SHARON: I think if you are trolling about where people have no familiarity with classical music then you’ll experience a bit of a vacuum of knowledge even of greats such as Beethoven and Bach. For classical music to have a larger reach, the media has to be more supportive. And it’s helpful to get exposure within different genres of music. For classical music to have a larger reach, the media has to be more supportive. And it’s helpful to get exposure within different genres of music. For example, my latest CD, Sharon Isbin & Friends: Guitar Passions (Sony), features icons from the rock, pop, and jazz world including Nancy Wilson from Heart, Steve Vai the guru in the rock guitar instrumental world, and Stanley Jordan who created the tapping technique for jazz guitar. He’s remarkable. So when these artists and others on the album get together, we explore different styles of music in new ways that people really love to hear.
JOHN: I was actually going to ask you about that. I’m a big Steve Vai fan!
JOHN: Yes, a real BIG Steve Vai fan!!
SHARON: He’s an amazing guy and has been a wonderful friend for years. Our performances together include the premiere in Paris of a suite he wrote for the two of us. A couple of years ago, when we were hanging out at his house in L.A., I started to play a work by Agustin Barrios Mangoré from Paraguay. Steve picked up his electric guitar and began improvising. We loved what emerged and included that on Guitar Passions.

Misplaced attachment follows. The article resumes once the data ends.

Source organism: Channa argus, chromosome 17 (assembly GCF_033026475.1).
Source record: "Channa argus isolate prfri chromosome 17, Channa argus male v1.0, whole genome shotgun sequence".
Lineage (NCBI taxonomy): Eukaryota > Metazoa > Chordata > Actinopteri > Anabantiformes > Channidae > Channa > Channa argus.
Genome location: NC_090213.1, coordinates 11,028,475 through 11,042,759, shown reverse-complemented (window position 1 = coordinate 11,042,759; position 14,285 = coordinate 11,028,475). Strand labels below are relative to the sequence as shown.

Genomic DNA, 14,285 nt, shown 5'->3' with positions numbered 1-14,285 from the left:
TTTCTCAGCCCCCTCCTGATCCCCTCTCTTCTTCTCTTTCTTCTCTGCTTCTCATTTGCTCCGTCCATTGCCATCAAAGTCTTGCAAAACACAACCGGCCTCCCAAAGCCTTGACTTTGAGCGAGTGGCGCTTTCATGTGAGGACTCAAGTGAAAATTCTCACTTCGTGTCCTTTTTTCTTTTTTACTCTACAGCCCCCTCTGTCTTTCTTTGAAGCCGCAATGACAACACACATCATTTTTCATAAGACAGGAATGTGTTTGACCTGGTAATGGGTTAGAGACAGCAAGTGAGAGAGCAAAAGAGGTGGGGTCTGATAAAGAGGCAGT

Stanley Jordan and I toured back in 1998. He was one of the first names, along with Steve Vai, that came to mind when I was putting this album together. The title Guitar Passions refers to the performers’ passion for the instrument and for discovery. What you hear is a real fusion of different styles coming together – classical, rock, pop, jazz – and in ways no one has done before. I think that listeners who don’t have a familiarity with classical music will love this kind of music because it crosses boundaries in creative ways. Nancy Wilson, for example, of Heart, is a wonderful guitarist as well as songwriter and singer. When we were discussing something to do for the album, I suggested “Dreamboat Annie” because it is very ballad-like and was one of my favorite songs from her early work. She arranged the new version we play together.
JOHN: I listened to the pieces you have online from Guitar Passions and on Guitar TV. That is how I first discovered you, though Guitar TV.